By Sarah Souli
Photographed by Marco Argüello
Aug 24, 2022
IT WAS WELL PAST MIDNIGHT when we arrived at Zornitza Family Estate, a rambling property in southwestern Bulgaria, near the Greek border. The country roads were unlit, our path illuminated by nothing but the moon and stars. Our only senes of place cam from the smell of roses that hung heavy in the air. My husband, Nikos, and I stumbled into our room, exhausted and half-blind from the eye-straining drive, and immediately fell asleep.
“I think it’s almost nicer to arrive here at night,” Yavor Kirov, the property’s general manager, told me the next morning with a smile. “Because then you are pleasantly surprised when you wake up.”
In the pale morning light of May, this corner of Bulgaria is old-world bucolic. Zornitza, a member of the Relais & Châteaux hotel consortium, sprawls out across softly rolling pale-green hills that are striated with more than 40 hectares of grapevines. (The estate has its own wine label.) Everywhere I turned there were roses, from tiny pink buds crawling up stone walls to giant tiger-streaked petals trembling in the breeze. There were organic orchards flush with early-summer sour cherries and apricots, herbs growing along a creek, beehives, a livestock farm, and a lake for fishing. Guests are encouraged to pick any fruit or flowers they find on the estate, mimicking the feel of a traditional rural Bulgarian childhood.
“This is really the concept,” Kirov explained. “To create a place where guests are in full harmony with the great nature we have.”
Long overshadowed by its southern neighbors and, for Americans, often associated singularly with its Communist past, Bulgaria is only now starting to be seen as a travel destination—boosted by a growing interest in Eastern Europe (and far enough removed from the war a few countries north in Ukraine). I first became enthralled with the country while reading Kapka Kassabova’s extraordinary book Border: A Journey to the Edge of Europe. Kassabova, who left Bulgaria as a teen after the collapse of the Soviet Union, returned to her homeland 20 years later to explore the layered communities along its borders with Greece and Turkey. Her book highlights the natural beauty and mysticality of Bulgaria; instantly intrigued, I began plotting a trip from my home in Greece.
Kirov was happy to indulge my curiosity. He took us for a hike in the nearby Pirin Mountains—a range that, as one story goes, derives its name from the Slavic god of thunder and lightning. (Neither, thankfully, was on display during our walk.) The area is known for its special energy: abundant mineral springs, thought to have healing properties, make this a popular wellness destination.
Our first stop was the Melnik Pyramids, a natural rock formation that looks like rust-colored sandcastles emerging, rather incongruously, from behind a forest. As we scrambled up a jagged ridge, Kirov pointed out a dormant volcano, Mount Kozhuh, in the distance. This, too, is revered for its energy—and for being the birthplace of Baba Vanga, the blind mystic and medium who holds a special place in Bulgarian culture. On our way back down, we stopped at the medieval Rozhan Monastery, resplendent with 16th-century frescoes and wood carvings.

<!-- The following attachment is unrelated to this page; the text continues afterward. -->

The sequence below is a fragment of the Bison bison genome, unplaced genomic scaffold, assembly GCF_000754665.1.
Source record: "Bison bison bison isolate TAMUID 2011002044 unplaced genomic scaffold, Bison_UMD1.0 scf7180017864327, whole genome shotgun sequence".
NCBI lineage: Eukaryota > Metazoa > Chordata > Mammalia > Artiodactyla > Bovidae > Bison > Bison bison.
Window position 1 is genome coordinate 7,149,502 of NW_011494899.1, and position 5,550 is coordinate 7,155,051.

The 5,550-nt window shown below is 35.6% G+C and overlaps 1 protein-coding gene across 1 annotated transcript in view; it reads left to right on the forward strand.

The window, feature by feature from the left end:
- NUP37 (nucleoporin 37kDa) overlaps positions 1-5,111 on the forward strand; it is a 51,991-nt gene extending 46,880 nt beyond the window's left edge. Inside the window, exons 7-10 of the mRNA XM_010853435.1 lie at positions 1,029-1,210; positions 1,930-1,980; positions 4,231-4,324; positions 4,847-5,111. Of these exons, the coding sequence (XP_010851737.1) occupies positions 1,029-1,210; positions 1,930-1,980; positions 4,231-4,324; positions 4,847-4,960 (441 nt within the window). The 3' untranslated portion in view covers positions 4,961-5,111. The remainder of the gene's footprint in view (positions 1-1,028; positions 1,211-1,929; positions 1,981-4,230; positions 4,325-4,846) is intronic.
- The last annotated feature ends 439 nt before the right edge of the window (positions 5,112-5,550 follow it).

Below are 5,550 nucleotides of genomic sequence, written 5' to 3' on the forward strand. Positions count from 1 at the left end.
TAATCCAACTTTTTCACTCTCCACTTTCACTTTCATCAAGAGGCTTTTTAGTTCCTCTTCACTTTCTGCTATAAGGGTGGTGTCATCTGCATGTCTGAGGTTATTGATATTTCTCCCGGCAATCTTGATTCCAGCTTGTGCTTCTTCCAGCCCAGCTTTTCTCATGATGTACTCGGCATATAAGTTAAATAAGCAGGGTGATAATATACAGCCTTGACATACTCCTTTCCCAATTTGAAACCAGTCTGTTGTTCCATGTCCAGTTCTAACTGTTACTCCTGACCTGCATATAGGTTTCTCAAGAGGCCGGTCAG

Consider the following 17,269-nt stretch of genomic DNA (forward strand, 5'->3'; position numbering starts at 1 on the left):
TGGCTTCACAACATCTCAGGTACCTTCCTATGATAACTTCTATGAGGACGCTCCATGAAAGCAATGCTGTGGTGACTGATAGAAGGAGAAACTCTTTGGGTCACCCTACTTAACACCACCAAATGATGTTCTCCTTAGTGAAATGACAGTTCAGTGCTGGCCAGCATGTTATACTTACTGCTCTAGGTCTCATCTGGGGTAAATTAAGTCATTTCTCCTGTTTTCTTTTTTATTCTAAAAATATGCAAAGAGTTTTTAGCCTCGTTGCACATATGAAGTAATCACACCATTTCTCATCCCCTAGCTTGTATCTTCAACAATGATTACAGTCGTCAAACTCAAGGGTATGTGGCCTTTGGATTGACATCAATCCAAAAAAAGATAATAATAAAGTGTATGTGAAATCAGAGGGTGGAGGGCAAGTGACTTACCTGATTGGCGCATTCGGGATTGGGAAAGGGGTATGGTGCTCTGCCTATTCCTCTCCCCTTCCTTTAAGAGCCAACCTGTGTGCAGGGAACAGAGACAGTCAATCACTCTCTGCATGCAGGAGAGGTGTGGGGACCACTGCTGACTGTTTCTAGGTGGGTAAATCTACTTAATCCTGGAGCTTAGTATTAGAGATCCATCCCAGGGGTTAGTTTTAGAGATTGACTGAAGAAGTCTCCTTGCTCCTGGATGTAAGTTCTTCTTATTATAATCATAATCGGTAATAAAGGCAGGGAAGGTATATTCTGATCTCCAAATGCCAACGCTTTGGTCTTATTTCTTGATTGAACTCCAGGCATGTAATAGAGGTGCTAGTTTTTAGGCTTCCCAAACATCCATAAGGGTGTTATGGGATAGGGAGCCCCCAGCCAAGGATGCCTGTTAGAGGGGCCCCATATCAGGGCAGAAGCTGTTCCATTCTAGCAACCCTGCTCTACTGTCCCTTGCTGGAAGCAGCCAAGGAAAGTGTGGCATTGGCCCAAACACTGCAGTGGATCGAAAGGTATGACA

Our appetites piqued, Kirov ushered us into the restaurant at Rozhenski Han, which has an open stone courtyard decorated with local ceramics. Before long, a steaming cheese-topped loaf arrived on a wooden plank. The chef, his belly generously protruding in pitch-perfect marketing for his cooking, sliced into the stuffed bread with surprising delicacy. Tender slices of meat and vegetables fell out of the loaf and onto the plate, and the smell of a typical Bulgarian spice blend, tsubitsa, wafted through the air. This was bohcha, a dish so good I didn’t wait for the heat to subside before digging in. Luckily there was plenty of chilled rakia, the Balkan fruit brandy, to cool me down. The chef took a shot with us and, in a typical display of Bulgarian hospitality, sent us off with presents: a warm, fluffy loaf for Kirov, and a small bag of tsubitsa for me.
THE next day, my husband and I left for the capital, Sofia, taking the longest possible route through the mountains. I rolled down the windows and breathed in the damp forest air as rivers and trees rushed past. We made a detour east to see the Rila Monastery, the largest and most important Eastern Orthodox monastic complex in the country and a UNESCO World Heritage site. Founded in the 10th century, the original structure burned down in the 1840s and was rebuilt in the National Revival style. Black-and-white-striped domes curve upward, the restored frescoes within painted in vivid colors. I could’ve stayed for days looking at each scene (and some devoted people do, sleeping in the old monks’ cells), but a crack of thunder and subsequent downpour forced us back into the car.